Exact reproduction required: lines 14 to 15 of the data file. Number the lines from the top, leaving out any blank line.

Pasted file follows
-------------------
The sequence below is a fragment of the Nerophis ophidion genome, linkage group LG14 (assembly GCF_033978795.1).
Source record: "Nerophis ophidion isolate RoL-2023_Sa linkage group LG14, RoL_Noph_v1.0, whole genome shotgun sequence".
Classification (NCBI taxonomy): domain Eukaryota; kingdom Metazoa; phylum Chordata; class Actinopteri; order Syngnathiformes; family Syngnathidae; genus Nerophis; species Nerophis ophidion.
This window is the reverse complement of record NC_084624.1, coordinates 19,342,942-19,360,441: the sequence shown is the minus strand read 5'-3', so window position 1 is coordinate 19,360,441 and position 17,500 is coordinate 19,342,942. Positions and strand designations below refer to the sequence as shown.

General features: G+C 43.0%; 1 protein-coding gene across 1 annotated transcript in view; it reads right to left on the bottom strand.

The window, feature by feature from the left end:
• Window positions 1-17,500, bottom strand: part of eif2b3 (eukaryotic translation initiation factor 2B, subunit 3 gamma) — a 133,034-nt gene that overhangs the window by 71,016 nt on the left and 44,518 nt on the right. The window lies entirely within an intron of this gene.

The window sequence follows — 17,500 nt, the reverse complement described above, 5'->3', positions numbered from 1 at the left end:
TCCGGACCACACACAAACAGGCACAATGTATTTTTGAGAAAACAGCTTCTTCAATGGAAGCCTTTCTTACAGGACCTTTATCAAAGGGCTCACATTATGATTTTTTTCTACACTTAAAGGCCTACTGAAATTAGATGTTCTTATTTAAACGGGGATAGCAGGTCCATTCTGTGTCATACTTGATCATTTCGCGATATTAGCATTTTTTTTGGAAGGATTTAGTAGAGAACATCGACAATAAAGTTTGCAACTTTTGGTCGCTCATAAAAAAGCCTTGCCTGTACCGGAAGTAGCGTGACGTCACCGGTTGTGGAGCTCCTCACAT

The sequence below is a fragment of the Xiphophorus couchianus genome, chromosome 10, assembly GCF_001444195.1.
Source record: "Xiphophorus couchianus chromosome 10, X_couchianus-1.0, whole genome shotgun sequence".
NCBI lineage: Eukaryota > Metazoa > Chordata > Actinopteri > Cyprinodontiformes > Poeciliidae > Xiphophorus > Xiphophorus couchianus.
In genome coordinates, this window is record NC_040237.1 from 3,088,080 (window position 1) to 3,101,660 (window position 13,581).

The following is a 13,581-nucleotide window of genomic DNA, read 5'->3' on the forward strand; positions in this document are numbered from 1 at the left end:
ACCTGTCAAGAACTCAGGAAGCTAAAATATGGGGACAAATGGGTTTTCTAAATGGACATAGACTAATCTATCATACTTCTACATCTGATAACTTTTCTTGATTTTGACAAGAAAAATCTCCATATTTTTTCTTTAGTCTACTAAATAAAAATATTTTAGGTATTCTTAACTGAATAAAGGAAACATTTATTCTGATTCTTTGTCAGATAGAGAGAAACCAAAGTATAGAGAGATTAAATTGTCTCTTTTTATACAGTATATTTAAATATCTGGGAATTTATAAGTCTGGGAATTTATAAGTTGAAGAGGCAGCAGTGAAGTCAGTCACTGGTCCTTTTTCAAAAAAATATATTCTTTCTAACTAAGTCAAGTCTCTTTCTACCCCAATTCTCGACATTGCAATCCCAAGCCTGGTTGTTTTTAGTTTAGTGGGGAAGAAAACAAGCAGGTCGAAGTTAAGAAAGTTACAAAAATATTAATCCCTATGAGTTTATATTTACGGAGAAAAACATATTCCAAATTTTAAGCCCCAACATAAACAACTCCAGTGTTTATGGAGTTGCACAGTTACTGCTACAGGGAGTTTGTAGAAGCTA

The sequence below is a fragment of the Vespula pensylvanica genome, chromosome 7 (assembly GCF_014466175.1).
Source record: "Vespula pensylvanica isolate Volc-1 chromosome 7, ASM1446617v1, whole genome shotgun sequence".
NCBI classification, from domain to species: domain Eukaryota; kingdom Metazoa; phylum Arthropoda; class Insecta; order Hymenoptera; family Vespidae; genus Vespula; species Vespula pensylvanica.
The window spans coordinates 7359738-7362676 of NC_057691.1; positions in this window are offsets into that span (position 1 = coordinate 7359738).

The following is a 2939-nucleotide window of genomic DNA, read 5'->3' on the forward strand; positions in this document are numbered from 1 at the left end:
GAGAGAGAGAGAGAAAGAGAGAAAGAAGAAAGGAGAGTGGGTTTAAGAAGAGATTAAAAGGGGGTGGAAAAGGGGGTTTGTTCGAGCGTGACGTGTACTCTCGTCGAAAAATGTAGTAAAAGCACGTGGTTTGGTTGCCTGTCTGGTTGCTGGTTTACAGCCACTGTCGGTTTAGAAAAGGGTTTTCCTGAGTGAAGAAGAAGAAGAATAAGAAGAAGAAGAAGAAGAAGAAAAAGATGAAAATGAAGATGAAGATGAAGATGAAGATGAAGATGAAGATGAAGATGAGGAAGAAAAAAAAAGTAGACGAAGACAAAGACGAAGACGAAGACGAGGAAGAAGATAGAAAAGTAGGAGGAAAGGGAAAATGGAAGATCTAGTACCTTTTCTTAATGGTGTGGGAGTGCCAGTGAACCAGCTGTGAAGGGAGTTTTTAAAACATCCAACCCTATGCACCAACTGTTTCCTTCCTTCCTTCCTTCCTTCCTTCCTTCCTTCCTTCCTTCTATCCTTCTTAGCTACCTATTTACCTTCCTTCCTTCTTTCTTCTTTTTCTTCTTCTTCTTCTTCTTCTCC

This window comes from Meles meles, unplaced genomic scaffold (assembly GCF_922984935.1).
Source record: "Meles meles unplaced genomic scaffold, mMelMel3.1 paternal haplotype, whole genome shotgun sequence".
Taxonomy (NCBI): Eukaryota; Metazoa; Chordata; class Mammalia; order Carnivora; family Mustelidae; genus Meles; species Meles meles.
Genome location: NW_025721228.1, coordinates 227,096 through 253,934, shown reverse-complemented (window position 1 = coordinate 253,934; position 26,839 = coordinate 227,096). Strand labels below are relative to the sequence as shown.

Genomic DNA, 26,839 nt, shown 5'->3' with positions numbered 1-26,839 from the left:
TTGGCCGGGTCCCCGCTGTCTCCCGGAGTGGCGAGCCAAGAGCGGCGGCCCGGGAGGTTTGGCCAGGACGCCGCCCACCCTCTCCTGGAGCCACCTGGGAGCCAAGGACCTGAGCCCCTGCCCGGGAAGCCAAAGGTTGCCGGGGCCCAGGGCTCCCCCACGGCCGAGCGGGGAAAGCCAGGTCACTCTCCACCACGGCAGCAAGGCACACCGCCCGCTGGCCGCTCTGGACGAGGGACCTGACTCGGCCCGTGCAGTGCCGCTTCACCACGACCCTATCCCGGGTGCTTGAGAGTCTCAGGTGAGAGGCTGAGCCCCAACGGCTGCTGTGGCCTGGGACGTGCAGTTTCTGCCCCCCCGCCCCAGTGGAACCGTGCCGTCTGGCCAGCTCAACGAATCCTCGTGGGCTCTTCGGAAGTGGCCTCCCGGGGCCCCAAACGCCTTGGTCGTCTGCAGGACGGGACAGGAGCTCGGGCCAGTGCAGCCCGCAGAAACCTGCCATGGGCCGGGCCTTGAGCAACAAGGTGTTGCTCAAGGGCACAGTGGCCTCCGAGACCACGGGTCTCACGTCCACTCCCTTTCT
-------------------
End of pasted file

The following is a 13,581-nucleotide window of genomic DNA, read 5'->3' on the forward strand; positions in this document are numbered from 1 at the left end:
ACCTGTCAAGAACTCAGGAAGCTAAAATATGGGGACAAATGGGTTTTCTAAATGGACATAGACTAATCTATCATACTTCTACATCTGATAACTTTTCTTGATTTTGACAAGAAAAATCTCCATATTTTTTCTTTAGTCTACTAAATAAAAATATTTTAGGTATTCTTAACTGAATAAAGGAAACATTTATTCTGATTCTTTGTCAGATAGAGAGAAACCAAAGTATAGAGAGATTAAATTGTCTCTTTTTATACAGTATATTTAAATATCTGGGAATTTATAAGTCTGGGAATTTATAAGTTGAAGAGGCAGCAGTGAAGTCAGTCACTGGTCCTTTTTCAAAAAAATATATTCTTTCTAACTAAGTCAAGTCTCTTTCTACCCCAATTCTCGACATTGCAATCCCAAGCCTGGTTGTTTTTAGTTTAGTGGGGAAGAAAACAAGCAGGTCGAAGTTAAGAAAGTTACAAAAATATTAATCCCTATGAGTTTATATTTACGGAGAAAAACATATTCCAAATTTTAAGCCCCAACATAAACAACTCCAGTGTTTATGGAGTTGCACAGTTACTGCTACAGGGAGTTTGTAGAAGCTA